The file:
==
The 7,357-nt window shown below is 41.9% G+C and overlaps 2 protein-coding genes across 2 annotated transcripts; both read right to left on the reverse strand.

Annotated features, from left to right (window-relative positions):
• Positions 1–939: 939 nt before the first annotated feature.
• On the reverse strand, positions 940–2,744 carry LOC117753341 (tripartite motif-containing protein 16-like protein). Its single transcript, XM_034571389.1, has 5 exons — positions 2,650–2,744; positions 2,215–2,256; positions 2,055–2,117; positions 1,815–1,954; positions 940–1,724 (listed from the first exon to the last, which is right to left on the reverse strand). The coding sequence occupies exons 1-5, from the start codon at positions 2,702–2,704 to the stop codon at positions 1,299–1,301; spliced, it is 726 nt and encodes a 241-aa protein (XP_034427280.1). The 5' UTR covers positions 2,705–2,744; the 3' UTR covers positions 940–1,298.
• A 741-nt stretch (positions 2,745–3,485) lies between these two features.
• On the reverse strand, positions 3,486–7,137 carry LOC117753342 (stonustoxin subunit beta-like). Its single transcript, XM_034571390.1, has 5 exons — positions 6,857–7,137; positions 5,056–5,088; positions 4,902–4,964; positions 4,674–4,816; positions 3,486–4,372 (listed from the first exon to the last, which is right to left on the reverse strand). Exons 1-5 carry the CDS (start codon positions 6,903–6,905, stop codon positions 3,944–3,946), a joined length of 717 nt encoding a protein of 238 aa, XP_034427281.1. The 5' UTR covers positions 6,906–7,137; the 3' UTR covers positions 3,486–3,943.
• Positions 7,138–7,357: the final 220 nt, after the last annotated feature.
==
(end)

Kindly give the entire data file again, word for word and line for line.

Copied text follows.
The 7,357-nt window shown below is 41.9% G+C and overlaps 2 protein-coding genes across 2 annotated transcripts; both read right to left on the reverse strand.

Annotated features, from left to right (window-relative positions):
• Positions 1–939: 939 nt before the first annotated feature.
• On the reverse strand, positions 940–2,744 carry LOC117753341 (tripartite motif-containing protein 16-like protein). Its single transcript, XM_034571389.1, has 5 exons — positions 2,650–2,744; positions 2,215–2,256; positions 2,055–2,117; positions 1,815–1,954; positions 940–1,724 (listed from the first exon to the last, which is right to left on the reverse strand). The coding sequence occupies exons 1-5, from the start codon at positions 2,702–2,704 to the stop codon at positions 1,299–1,301; spliced, it is 726 nt and encodes a 241-aa protein (XP_034427280.1). The 5' UTR covers positions 2,705–2,744; the 3' UTR covers positions 940–1,298.
• A 741-nt stretch (positions 2,745–3,485) lies between these two features.
• On the reverse strand, positions 3,486–7,137 carry LOC117753342 (stonustoxin subunit beta-like). Its single transcript, XM_034571390.1, has 5 exons — positions 6,857–7,137; positions 5,056–5,088; positions 4,902–4,964; positions 4,674–4,816; positions 3,486–4,372 (listed from the first exon to the last, which is right to left on the reverse strand). Exons 1-5 carry the CDS (start codon positions 6,903–6,905, stop codon positions 3,944–3,946), a joined length of 717 nt encoding a protein of 238 aa, XP_034427281.1. The 5' UTR covers positions 6,906–7,137; the 3' UTR covers positions 3,486–3,943.
• Positions 7,138–7,357: the final 220 nt, after the last annotated feature.